Author + information
- Received June 14, 2016
- Revision received July 18, 2016
- Accepted July 20, 2016
- Published online October 18, 2016.
- John W. McEvoy, MB, BCh, BAO, MHSa,b,∗ (, )
- Yuan Chen, MSa,
- Andreea Rawlings, PhDa,
- Ron C. Hoogeveen, PhDc,
- Christie M. Ballantyne, MDc,
- Roger S. Blumenthal, MDb,
- Josef Coresh, MD, PhDa and
- Elizabeth Selvin, MPH, PhDa
- aDepartment of Epidemiology and the Welch Center for Prevention, Epidemiology and Clinical Research, Johns Hopkins Bloomberg School of Public Health, Baltimore, Maryland
- bCiccarone Center for the Prevention of Heart Disease, Department of Medicine, Johns Hopkins University School of Medicine, Baltimore, Maryland
- cDepartment of Medicine, Section of Cardiovascular Research, Baylor College of Medicine and Houston Methodist DeBakey Heart and Vascular Center, Houston, Texas
- ↵∗Reprint requests and correspondence:
Dr. John W. McEvoy, Johns Hopkins Ciccarone Center for the Prevention of Heart Disease, Division of Cardiology, Johns Hopkins University School of Medicine and the Welch Center for Prevention, Epidemiology and Clinical Research at the Johns Hopkins Bloomberg School of Public Health, 600 North Wolfe Street, Blalock 524C, Baltimore, Maryland 21287.
Background The optimal systolic blood pressure (SBP) treatment goal is in question, with SPRINT (Systolic Blood Pressure Intervention Trial) suggesting benefit for 120 mm Hg. However, achieving an SBP this low may reduce diastolic blood pressure (DBP) to levels that could compromise myocardial perfusion.
Objectives This study sought to examine the independent association of DBP with myocardial damage (using high-sensitivity cardiac troponin-T [hs-cTnT]) and with coronary heart disease (CHD), stroke, or death over 21 years.
Methods The authors studied 11,565 adults from the ARIC (Atherosclerosis Risk In Communities) cohort, analyzing DBP and hs-cTnT associations as well as prospective associations between DBP and events.
Results Mean baseline age was 57 years, 57% of patients were female, and 25% were black. Compared with persons who had DBP between 80 to 89 mm Hg at baseline (ARIC visit 2), the adjusted odds ratio of having hs-cTnT ≥14 ng/l at that visit was 2.2 and 1.5 in those with DBP <60 mm Hg and 60 to 69 mm Hg, respectively. Low DBP at baseline was also independently associated with progressive myocardial damage on the basis of estimated annual change in hs-cTnT over the 6 years between ARIC visits 2 and 4. In addition, compared with a DBP of 80 to 89 mm Hg, a DBP <60 mm Hg was associated with incident CHD and mortality, but not with stroke. The DBP and incident CHD association was strongest with baseline hs-cTnT ≥14 ng/l (p value for interaction <0.001). Associations of low DBP with prevalent hs-cTnT and incident CHD were most pronounced among patients with baseline SBP ≥120 mm Hg.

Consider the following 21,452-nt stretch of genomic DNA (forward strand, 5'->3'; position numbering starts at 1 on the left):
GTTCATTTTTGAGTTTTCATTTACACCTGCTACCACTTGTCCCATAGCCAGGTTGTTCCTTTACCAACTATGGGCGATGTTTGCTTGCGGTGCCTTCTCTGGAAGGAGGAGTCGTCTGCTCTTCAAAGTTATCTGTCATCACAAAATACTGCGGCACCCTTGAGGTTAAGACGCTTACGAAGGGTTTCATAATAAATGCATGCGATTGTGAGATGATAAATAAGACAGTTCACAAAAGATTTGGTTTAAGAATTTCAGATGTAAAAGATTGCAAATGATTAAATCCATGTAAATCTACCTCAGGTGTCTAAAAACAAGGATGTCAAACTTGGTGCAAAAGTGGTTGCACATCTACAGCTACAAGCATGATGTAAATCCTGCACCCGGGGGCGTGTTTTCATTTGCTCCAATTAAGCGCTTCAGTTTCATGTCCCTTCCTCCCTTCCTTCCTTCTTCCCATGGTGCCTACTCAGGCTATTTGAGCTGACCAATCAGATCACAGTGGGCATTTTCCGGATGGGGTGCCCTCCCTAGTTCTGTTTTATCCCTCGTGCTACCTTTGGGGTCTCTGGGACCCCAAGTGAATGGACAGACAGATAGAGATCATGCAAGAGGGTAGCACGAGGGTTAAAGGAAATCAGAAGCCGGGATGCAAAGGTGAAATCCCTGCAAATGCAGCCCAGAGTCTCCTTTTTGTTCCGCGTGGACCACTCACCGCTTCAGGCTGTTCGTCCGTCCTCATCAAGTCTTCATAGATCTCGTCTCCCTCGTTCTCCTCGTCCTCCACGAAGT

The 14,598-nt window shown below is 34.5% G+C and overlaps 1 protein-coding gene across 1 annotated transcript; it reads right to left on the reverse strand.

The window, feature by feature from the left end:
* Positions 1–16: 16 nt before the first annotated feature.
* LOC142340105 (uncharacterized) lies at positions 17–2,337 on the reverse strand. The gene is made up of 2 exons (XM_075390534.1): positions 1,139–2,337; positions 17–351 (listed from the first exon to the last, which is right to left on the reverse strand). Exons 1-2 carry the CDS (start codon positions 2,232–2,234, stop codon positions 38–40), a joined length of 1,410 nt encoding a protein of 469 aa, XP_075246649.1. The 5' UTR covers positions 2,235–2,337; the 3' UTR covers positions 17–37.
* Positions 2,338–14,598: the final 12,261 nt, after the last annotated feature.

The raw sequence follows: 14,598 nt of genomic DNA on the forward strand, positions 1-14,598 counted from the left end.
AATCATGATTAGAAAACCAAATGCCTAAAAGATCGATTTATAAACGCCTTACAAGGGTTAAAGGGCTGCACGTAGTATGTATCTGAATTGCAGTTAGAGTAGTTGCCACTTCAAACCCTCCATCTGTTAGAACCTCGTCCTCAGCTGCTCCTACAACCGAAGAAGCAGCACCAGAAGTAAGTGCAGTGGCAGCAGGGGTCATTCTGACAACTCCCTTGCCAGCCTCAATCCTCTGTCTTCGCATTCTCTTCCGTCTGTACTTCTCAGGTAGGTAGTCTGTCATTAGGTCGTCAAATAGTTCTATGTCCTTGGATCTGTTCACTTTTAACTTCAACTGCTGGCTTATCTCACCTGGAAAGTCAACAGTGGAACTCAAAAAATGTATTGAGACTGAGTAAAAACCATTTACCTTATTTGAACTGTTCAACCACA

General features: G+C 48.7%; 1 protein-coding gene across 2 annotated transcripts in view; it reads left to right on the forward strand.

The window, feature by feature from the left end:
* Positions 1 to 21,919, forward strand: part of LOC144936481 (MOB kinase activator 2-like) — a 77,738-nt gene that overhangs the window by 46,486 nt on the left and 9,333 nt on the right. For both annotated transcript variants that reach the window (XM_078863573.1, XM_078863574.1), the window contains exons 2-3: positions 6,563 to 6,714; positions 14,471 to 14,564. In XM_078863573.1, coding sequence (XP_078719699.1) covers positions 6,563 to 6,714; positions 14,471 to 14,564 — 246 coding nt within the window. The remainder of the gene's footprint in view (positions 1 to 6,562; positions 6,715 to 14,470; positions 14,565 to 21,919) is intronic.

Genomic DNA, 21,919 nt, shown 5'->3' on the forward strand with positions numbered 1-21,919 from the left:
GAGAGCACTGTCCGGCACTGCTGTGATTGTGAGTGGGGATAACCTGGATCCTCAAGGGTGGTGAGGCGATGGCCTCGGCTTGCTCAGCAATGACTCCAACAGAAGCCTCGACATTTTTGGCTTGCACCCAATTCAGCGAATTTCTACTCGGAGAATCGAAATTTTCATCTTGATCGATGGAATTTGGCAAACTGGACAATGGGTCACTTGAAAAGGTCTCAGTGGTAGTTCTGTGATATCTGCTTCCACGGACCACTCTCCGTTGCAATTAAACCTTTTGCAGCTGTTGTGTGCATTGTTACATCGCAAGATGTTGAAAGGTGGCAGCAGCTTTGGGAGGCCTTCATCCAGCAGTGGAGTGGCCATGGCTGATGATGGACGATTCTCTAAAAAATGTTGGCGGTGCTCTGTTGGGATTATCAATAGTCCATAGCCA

Conclusions Particularly among adults with an SBP ≥120 mm Hg, and thus elevated pulse pressure, low DBP was associated with subclinical myocardial damage and CHD events. When titrating treatment to SBP <140 mm Hg, it may be prudent to ensure that DBP levels do not fall below 70 mm Hg, and particularly not below 60 mm Hg.
This research was supported by National Institutes of Health/National Institute of Diabetes and Digestive and Kidney Diseases grants R01DK089174 and K24DK106414 to Dr. Selvin. The ARIC study is carried out as a collaborative study supported by National Heart, Lung, and Blood Institute contracts (HHSN268201100005C, HHSN268201100006C, HHSN268201100007C, HHSN268201100008C, HHSN268201100009C, HHSN268201100010C, HHSN268201100011C, and HHSN268201100012C). Reagents for the cardiac troponin assays were donated by Roche Diagnostics. Dr. Ballantyne has received support from Roche Diagnostics, Abbott Diagnostics, Amarin, Amgen, Eli Lilly, Esperion, Novartis, Pfizer, Otsuka, Regeneron, Sanofi-Synthelabo, and Takeda. Drs. Ballantyne and Hoogeveen are co-investigators on a provisional patent filed by Roche for use of biomarkers in heart failure prediction. Drs. Ballantyne and Selvin have served on an advisory board for Roche Diagnostics. All other authors have reported that they have no relationships relevant to the contents of this paper to disclose.
- Received June 14, 2016.
- Revision received July 18, 2016.
- Accepted July 20, 2016.
- American College of Cardiology Foundation